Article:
trauma and literature

i’ve been watching that show parenthood on hulu lately, and i’ve been crying at every episode. i’ve been writing lately about my mother, and how much she hurts and hurt me and how i hate her, even though i don’t, but there are significant parts of me that still do, and i don’t know how to reconcile them yet, or at all. and so there’s the writing that has to be done, because there’s nothing else to do about it. i haven’t been able to exorcise this stuff out of me.

i was in my creative writing class last semester and we were workshopping a book of my poetry, and the second poem, the one that follows the martyr poem is about me. and my mom. and her telling me about her online affair with a 19 year old. when i myself was eighteen. and her telling me they met through an online chatroom about leather … fetishes i assume is the right word there. you can read the poem. but the ‘funny’ thing about it was in workshop the teacher asked the class who they thought the woman was in the poem, because it certainly couldn’t be the mom, even though that’s who it seems to be; that no one’s mom would talk like that. that it simply couldn’t be. true.

and at the end of the class i said as much. i said it was a mom, my mom. and everyone was silent for that beat too long when something awkward has been said, and you don’t know how to react. much like in the poem itself.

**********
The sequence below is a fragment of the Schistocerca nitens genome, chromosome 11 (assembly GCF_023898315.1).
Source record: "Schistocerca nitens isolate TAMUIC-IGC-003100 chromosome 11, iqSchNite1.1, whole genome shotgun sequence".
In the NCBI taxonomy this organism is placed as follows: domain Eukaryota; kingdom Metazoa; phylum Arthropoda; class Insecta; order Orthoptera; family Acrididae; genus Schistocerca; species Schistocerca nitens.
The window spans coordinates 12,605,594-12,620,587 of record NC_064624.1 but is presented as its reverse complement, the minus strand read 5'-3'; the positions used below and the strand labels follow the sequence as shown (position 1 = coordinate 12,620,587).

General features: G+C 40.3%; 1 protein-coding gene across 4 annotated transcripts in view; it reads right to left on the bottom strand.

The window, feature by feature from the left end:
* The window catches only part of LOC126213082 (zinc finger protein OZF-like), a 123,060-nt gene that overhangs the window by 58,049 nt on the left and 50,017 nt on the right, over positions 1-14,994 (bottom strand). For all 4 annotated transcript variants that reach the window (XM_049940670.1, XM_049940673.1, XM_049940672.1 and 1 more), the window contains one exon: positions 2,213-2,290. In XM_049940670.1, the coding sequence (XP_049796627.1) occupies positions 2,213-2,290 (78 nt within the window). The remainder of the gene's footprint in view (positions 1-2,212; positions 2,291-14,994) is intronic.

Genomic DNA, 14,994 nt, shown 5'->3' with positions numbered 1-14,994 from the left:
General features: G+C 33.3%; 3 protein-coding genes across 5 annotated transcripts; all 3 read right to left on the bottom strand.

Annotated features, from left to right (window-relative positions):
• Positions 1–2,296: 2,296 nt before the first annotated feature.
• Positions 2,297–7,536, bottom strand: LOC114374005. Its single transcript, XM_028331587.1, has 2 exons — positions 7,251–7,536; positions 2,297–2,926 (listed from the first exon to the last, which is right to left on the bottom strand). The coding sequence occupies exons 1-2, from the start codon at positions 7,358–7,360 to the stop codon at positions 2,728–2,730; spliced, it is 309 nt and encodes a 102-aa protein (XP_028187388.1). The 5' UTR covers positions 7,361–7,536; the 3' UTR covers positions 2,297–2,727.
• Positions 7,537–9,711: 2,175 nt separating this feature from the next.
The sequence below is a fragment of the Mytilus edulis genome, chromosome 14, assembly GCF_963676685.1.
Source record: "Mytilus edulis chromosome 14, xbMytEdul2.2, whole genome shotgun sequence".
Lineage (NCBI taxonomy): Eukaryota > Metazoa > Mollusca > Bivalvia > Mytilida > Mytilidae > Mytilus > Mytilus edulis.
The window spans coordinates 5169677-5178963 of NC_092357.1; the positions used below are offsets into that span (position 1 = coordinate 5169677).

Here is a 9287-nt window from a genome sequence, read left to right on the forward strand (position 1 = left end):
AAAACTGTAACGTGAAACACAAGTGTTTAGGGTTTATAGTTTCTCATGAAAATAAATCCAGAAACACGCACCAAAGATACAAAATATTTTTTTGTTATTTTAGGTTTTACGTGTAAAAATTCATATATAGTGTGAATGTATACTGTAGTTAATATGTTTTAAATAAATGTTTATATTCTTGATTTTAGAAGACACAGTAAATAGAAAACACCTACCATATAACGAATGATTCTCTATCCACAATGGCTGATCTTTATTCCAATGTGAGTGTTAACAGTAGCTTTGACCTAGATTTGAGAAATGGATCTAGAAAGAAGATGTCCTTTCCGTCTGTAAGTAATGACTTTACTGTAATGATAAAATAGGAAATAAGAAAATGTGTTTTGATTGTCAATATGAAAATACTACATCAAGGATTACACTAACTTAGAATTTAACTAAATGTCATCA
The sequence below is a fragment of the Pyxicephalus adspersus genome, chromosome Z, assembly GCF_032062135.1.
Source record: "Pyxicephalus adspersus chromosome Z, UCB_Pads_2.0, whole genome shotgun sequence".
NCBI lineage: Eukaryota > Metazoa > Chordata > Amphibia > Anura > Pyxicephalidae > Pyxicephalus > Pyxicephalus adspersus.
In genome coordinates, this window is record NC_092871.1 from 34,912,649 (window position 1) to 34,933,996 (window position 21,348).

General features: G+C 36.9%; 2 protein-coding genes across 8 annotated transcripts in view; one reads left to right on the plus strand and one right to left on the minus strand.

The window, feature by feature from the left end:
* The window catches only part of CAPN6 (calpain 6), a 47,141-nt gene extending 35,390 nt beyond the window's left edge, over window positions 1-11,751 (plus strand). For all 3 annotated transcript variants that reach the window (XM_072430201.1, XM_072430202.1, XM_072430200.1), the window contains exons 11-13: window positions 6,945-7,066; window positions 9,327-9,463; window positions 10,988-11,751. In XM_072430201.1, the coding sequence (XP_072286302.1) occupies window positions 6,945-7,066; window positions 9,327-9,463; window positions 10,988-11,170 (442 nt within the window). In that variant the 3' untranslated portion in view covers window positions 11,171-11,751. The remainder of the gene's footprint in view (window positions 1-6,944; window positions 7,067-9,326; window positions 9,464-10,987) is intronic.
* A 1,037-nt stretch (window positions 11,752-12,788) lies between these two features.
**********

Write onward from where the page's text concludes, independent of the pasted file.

and so, how does it end? does forgetting happen, or numbing, or leaving or reconciling. surely, i know this isn’t the worst motherly behavior. surely i know people who have had trauma greater than mine. but. to acknowledge it as trauma … isn’t enough. it’s not full enough, or un-cliche enough. it doesn’t lessen it, or make it better, or take it away.

i was in my senior year of college, only a few months away from institutionalization, though i didn’t know it at the time. i only knew i was drinking in class by then. in film class though. experimental film. the only way to watch bunuel, of course. i was taking a class called trauma and literature. we read books about domestic violence, the holocaust, slavery. and i remember. mostly i remember this one book about domestic violence where the man slams a kitchen drawer on his blonde wife’s fingers, severing them, and we hear and see through her eyes that moment of necessitated numbness when she doesn’t feel anything because she can’t. because it’s too massive to feel anything at all. and so she’s intrinsically protected by her body and all of human decendency, and i know that moment. that suspension before the agony. i lived that suspension. and i don’t know how to land those moments. how to lay them down, how to put them to rest.

and so i watch television that makes me weep, and i ache in a place that is unchartable. and i wait for something to change. for change to overcome me like long awaited sleep. for it to catch up to me and allow me to let go of my breath and trust that maybe for once, and yet maybe for the millionth time, i can be safe in whatever’s happening, drawer or no drawer – i have to believe that something. will change. mainly because it must.

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